Fiduciaries must disclose a conflict of interest to beneficiaries. There are circumstances in which a beneficiary may consent to a transaction where there is a conflict of interest. They may derive some benefit from the transaction themselves.

How The Beneficiary Can Prove Self-Dealing?

The beneficiary will bear the burden of proving that the fiduciary violated their duty by engaging in self-dealing.

Among other things, they will need to show:

  • The defendant owed a fiduciary duty
  • The defendant engaged in self-dealing
  • The transaction was not authorized by law or by a trust instrument

A plaintiff does not need to prove that they lost money on a certain transaction. When you rely on someone to act in your interests, you have a legal right to expect them to proceed in a certain way. All that a plaintiff needs to show is that the fiduciary acted improperly. However, to recover significant damages, actual damages will need to be established. They do not even need to prove that the fiduciary acted with intent. Nonetheless, a fiduciary is presumed to act in good faith unless the plaintiff can show otherwise.

On the flip side, the plaintiff needs to show that there was an actual transaction that involved self-dealing. It is not enough to show that the situation has a potential for self-dealing. They cannot ask a court to act on something theoretical because a violation of their rights did not yet occur. 

The Fiduciary Can Disprove That There Was Self-Dealing

Once the plaintiff can prove that the fiduciary engaged in self-dealing, it is not necessarily the end of the case.

The burden will then shift to the fiduciary to prove:

  • The beneficiary actually benefited from the transaction in some way
  • The transaction occurred at a fair and reasonable price
  • There was a fair transaction process
  • The transaction did not harm the beneficiary, and the fiduciary did not profit from it

The fact that the transaction lost money is not a ground for liability. Fiduciaries may make investments that are not profitable. For example, fiduciaries managing investments can lose money, especially in a down market. What matters is the nuts and bolts of the transaction.

Self-dealing is not automatically a ground for liability. There may be some reasons why it should be permissible under specific circumstances. From the fiduciary’s standpoint, they should proactively communicate with the beneficiaries and seek their approval for transactions. Beneficiaries are more likely to sue when they have been kept in the dark and are suddenly surprised. A beneficiary can ratify and consent to a self-dealing transaction.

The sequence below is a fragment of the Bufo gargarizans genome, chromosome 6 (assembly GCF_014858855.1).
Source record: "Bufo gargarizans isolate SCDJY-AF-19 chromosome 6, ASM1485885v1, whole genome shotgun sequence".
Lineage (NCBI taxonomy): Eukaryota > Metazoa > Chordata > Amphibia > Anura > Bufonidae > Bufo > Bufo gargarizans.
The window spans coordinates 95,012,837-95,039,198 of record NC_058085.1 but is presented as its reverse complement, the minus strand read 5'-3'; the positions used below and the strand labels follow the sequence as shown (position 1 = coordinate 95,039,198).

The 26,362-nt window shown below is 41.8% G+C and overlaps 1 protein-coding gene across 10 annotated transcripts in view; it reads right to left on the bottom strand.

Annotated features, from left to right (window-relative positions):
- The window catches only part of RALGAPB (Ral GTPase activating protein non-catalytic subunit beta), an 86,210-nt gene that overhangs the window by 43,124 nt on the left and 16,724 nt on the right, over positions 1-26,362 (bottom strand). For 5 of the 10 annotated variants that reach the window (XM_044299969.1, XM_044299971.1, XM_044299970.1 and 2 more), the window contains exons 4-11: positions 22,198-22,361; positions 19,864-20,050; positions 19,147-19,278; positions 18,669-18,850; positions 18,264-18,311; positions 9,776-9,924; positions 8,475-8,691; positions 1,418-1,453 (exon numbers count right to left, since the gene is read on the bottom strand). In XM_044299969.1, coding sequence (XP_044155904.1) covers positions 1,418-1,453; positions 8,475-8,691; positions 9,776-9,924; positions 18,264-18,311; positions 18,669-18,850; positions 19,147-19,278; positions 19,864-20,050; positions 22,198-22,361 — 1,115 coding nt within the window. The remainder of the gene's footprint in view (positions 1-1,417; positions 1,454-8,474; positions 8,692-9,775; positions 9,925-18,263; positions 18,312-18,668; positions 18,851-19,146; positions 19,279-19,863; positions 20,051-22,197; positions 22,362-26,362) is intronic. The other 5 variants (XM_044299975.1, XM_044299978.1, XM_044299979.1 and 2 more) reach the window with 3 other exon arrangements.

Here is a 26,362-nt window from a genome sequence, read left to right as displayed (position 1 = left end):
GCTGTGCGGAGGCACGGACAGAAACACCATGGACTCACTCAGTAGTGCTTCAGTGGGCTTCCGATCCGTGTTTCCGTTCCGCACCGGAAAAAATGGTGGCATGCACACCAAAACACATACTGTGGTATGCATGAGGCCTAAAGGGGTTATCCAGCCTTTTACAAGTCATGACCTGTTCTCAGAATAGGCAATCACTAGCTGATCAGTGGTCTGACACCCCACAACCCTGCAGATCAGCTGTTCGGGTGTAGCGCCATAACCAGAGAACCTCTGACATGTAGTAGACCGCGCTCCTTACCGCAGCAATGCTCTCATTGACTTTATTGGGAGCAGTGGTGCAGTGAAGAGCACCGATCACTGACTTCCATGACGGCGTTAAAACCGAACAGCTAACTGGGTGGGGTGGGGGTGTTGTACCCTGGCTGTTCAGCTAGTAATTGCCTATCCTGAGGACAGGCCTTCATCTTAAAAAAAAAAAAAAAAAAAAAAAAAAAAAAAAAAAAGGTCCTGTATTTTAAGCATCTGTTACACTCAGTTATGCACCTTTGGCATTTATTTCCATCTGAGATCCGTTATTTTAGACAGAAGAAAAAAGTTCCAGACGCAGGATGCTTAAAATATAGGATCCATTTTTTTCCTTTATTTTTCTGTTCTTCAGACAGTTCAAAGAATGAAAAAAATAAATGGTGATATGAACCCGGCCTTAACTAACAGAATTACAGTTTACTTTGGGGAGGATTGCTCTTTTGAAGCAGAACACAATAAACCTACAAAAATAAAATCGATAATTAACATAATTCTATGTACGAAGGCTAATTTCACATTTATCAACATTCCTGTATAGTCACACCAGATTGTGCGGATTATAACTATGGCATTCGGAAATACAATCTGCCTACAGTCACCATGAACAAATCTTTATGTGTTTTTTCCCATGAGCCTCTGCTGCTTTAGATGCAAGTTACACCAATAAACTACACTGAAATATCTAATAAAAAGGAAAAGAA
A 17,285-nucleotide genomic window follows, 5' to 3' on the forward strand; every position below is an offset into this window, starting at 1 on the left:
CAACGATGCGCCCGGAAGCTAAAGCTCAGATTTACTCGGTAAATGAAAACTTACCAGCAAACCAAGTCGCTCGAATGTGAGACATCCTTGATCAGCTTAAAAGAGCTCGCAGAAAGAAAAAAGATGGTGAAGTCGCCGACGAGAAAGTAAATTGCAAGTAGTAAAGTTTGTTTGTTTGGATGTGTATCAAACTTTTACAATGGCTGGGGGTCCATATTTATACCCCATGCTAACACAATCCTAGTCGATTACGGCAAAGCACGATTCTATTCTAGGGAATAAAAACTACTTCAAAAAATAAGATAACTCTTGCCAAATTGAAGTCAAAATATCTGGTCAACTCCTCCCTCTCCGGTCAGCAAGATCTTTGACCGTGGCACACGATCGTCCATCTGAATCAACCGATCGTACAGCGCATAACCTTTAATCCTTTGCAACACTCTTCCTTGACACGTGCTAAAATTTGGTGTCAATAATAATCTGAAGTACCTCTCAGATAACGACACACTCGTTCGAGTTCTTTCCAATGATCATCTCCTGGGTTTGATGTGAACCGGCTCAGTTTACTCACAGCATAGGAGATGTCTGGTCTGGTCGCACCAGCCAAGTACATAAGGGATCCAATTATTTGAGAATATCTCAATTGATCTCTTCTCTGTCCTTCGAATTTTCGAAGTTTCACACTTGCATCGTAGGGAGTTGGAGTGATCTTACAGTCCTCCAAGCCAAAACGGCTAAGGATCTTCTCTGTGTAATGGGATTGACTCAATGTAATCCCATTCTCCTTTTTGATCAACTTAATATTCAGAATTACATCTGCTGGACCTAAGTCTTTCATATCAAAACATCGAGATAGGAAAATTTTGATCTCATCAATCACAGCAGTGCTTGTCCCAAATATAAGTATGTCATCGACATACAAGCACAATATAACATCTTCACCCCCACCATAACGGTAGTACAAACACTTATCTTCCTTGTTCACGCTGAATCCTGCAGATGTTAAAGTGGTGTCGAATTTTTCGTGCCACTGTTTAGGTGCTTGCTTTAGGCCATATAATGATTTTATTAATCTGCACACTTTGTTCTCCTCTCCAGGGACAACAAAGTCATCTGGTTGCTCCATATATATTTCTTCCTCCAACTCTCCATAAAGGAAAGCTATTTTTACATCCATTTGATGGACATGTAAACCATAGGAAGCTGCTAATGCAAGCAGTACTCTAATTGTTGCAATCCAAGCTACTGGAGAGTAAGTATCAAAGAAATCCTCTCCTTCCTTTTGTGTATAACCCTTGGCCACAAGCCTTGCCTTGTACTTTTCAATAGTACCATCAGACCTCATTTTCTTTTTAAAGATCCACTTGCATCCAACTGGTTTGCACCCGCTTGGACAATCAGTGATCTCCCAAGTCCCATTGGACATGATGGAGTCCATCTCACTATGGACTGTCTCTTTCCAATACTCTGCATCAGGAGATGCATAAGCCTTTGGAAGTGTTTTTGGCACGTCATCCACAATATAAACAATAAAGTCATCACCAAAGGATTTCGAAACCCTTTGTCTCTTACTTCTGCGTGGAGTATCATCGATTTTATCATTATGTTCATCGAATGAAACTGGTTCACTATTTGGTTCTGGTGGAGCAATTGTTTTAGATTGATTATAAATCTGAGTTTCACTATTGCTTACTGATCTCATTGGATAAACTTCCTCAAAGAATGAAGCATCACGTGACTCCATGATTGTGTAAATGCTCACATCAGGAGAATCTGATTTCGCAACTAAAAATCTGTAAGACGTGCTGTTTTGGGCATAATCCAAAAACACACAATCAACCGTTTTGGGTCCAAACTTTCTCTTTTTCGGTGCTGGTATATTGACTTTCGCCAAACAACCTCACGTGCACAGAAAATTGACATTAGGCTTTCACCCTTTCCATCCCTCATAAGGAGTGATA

The Fiduciary Can Face Many Consequences When There Has Been Self-Dealing

The consequences can be harsh when a fiduciary violates their duties to the beneficiary. The fiduciary can personally face a lawsuit for any breach of their duty. If the beneficiaries win the lawsuit, the fiduciary may need to pay damages out of their own pocket.

These damages can include:

  • Any profit that the fiduciary impermissibly made
  • The money they lost due to the conflicted transaction
  • Lost profits they should have earned had the fiduciary not acted in a conflicted manner

Other Potential Remedies For Self-Dealing

In addition to compensation, after impermissible self-dealing the beneficiary may also seek:

  • The removal of the defendant trustee from their position
  • Rescission of the disputed transaction
  • An injunction that can prevent further transactions of this type
  • The appointment of a receiver to oversee and administer the trust or company
  • An injunction that can order the fiduciary to take certain actions

In one respect, self-dealing cases are not as complex as fraud actions because you do not need to prove intent. On the other hand, these cases can be difficult because of the fiduciary’s ability to disprove the case against them by showing that the transaction was proper. 

Self-Dealing Cases Require Technical And Complex Legalities

Often, these disputes can be difficult and emotional. The beneficiary feels that the fiduciary betrayed them and violated their trust, resulting in lost money. In some cases, the fiduciary can be a family member or a business partner, adding even more emotion to the lawsuit.

Self-dealing cases are also complex because a court will look at the transaction process and the valuation of the asset. The fiduciary may argue that they followed a fair process or that there was a fair valuation of the asset. Then, there may be competing experts who give their opinion about the value of the asset. Self-dealing cases may involve forensic accountants who track transactions and opine about whether there were losses to the beneficiaries or improper profits for the fiduciary. The parties may also dispute the nature of the conflict that the fiduciary had. 

Both parties should consult with experienced business litigation lawyers in Chicago when there are potential allegations of a breach of fiduciary duty. This is a potentially dangerous area of the law with high stakes for all involved.

Not every case with an alleged breach of fiduciary duty will result in a trial. However, the beneficiary should act quickly to preserve their rights and prevent the fiduciary from any further improper transactions that can cost them money.

Seek help from the best business litigation law firm in Chicago that engages in complex business litigation. Having the right legal team can ensure you or your company does not unnecessarily struggle due to wrongful financial gain by a fiduciary. These lawsuits can be complex, so you want to start immediately. Never let your financial losses due to a breach of fiduciary duty spiral out of control.